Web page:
C. I bought an extra little USB flash-drive for putting my work documents on all the time. This is, for me, the handiest way of making my work portable. This thingie even comes with a cord so you can wear it around your neck. Honestly, you'd think they'd make them in colors and patterns so they look like jewelry! Anyway, I've found these to be handy for moving work from one computer to another but I needed a bigger one. This is the same device that Gary recommended I use to store my work files in my car's glove compartment and update it weekly...But I'm realistic enough to know that I'm not likely to follow up on that very diligently. And besides, what if my car were stolen or wrecked or broken into? Maybe Gary didn't think of that! Hah! (Now I'm a back-up obsessive. There is none so cautious as she who did not back-up to begin with.)

2. You never know who reads your blog. When computer-fixer Gary came to my rescue on Monday, he said, "So, you said on your blog that I was gonna fix your computer?" A friend of Gary's had apparently told him that he'd read on "this blog by some lawyer who makes stuff" that Gary was gonna fix my computer. Now, I hadn't mentioned Gary's full name or business name, and Gary's friend isn't a quilter or a mom or anyone who I'd think would have found -- let alone read -- my blog. And surely there are other computer repair guys in the world named Gary? "Couldn't have been mine," I replied, although I admitted that I'd mentioned his first name. "Yep," he retorted, "it was you. My friend said there was quilt stuff and lawyer stuff and kid stuff and Healdsburg stuff." Geez. I know I write this stuff and that anyone can read it...but the thought that random people actually do read it is ... well, freaky.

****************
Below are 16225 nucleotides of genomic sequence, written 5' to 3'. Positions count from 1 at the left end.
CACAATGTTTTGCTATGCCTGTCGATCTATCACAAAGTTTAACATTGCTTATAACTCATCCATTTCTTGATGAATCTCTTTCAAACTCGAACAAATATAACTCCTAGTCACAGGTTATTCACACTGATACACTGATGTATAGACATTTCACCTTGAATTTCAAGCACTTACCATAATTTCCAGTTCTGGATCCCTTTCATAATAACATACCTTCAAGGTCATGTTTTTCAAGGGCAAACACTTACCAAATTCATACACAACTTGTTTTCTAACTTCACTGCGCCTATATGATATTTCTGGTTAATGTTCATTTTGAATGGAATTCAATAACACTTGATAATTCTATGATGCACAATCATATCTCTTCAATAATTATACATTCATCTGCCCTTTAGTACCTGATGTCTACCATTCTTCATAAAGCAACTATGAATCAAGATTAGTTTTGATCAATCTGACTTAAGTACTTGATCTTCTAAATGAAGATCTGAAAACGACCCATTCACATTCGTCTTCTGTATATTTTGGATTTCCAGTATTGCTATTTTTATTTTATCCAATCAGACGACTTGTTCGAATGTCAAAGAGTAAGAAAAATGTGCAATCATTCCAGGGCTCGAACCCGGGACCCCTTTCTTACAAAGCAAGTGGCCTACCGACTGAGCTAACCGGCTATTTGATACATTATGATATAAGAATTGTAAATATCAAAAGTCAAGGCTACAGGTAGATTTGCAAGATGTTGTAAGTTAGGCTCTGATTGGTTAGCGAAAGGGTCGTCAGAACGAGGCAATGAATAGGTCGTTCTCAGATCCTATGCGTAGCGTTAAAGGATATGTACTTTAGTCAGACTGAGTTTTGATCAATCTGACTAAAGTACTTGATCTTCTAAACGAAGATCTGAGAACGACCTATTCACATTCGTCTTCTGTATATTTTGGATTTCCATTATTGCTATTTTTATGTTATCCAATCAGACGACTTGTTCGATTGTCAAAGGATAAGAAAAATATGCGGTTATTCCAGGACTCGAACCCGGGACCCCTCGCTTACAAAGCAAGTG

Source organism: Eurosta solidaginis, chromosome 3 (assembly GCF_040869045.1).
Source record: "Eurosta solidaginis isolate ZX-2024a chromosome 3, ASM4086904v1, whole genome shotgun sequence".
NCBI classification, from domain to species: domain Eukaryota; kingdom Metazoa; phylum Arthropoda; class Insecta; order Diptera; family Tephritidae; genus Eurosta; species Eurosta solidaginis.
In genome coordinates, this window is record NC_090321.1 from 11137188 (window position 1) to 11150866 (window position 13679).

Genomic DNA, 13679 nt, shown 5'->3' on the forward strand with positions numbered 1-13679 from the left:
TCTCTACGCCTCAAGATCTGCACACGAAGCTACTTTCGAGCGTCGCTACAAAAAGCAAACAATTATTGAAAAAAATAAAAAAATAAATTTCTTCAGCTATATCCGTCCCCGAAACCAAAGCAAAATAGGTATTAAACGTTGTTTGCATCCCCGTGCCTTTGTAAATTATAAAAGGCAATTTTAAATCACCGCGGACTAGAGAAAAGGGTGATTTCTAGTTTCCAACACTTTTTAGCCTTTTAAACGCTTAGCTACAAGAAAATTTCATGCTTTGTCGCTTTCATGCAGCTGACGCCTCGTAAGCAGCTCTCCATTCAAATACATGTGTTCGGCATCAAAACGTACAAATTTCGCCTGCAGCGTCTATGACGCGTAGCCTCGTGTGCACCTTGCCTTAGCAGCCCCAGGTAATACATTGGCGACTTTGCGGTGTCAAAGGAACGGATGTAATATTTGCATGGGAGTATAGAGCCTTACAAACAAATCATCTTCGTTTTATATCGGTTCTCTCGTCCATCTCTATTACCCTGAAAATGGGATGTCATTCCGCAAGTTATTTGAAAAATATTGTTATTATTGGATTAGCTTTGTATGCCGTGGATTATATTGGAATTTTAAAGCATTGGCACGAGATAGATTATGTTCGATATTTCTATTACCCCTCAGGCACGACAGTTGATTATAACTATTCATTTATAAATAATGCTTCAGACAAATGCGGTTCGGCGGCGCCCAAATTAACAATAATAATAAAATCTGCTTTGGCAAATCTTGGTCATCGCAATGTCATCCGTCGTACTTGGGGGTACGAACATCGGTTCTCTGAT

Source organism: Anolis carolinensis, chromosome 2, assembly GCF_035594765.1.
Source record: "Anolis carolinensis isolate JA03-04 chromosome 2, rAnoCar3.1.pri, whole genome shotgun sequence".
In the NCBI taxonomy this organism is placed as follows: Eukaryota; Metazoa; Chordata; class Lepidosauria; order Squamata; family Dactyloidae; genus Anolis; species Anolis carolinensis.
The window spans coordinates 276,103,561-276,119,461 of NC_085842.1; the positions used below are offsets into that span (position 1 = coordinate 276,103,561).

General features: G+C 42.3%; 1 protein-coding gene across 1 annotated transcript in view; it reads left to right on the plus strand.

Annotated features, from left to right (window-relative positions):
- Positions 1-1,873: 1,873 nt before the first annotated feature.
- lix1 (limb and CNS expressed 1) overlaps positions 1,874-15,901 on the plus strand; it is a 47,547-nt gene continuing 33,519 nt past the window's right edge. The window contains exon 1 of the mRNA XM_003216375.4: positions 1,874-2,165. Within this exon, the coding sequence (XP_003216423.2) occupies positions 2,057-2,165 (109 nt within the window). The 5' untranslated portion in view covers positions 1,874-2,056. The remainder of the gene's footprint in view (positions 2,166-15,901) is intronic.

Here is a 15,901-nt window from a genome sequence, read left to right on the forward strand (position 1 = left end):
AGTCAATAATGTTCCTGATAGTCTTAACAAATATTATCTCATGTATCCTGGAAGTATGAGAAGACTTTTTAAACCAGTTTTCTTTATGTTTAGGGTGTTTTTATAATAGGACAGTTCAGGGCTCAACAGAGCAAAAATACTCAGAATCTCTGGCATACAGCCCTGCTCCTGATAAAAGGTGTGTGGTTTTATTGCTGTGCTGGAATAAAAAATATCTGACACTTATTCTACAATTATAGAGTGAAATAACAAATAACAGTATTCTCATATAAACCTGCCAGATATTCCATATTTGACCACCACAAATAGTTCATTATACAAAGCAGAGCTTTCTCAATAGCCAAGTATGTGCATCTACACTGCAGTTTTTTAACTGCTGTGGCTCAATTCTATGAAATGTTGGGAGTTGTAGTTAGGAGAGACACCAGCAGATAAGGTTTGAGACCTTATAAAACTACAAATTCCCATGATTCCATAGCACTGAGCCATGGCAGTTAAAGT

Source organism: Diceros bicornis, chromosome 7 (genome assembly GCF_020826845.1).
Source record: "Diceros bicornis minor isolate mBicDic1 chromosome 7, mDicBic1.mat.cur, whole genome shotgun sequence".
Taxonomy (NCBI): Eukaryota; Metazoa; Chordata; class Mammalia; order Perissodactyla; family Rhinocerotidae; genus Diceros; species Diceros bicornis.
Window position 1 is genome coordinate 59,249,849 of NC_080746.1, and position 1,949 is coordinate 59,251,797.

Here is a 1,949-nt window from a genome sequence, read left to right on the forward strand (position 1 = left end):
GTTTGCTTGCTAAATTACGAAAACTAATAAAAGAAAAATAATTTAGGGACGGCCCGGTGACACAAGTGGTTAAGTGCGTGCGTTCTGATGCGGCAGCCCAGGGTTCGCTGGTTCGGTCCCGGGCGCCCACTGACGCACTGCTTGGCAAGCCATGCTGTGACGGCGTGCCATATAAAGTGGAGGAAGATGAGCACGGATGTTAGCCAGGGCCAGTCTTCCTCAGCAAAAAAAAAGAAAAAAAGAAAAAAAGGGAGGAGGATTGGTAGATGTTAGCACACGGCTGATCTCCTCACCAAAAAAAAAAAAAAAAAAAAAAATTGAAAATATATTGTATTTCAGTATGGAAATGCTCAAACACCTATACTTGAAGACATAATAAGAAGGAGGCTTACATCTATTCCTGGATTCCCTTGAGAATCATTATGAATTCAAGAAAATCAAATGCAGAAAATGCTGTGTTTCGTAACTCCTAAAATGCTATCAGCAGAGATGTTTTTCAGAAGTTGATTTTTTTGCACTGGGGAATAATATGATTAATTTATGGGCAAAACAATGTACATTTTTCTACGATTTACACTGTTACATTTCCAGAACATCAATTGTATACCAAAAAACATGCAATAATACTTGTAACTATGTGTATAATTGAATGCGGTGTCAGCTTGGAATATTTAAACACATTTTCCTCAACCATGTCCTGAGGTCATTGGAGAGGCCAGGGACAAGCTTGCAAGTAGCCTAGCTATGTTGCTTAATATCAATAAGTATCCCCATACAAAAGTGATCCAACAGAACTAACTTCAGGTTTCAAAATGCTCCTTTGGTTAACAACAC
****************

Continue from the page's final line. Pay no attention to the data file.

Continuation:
3. You can't get there from here: I've mentioned a time or two before that I regularly read a blog called Treppenwitz, by a talented writer and dad in Israel named David Bogner. (It's there in my sidebar links.) I enjoy it because it's so well written, and I learn a lot about life in Israel from the perspective of a normal, family guy, and it makes me think about religion and politics and other Big Issues, and it's entertaining.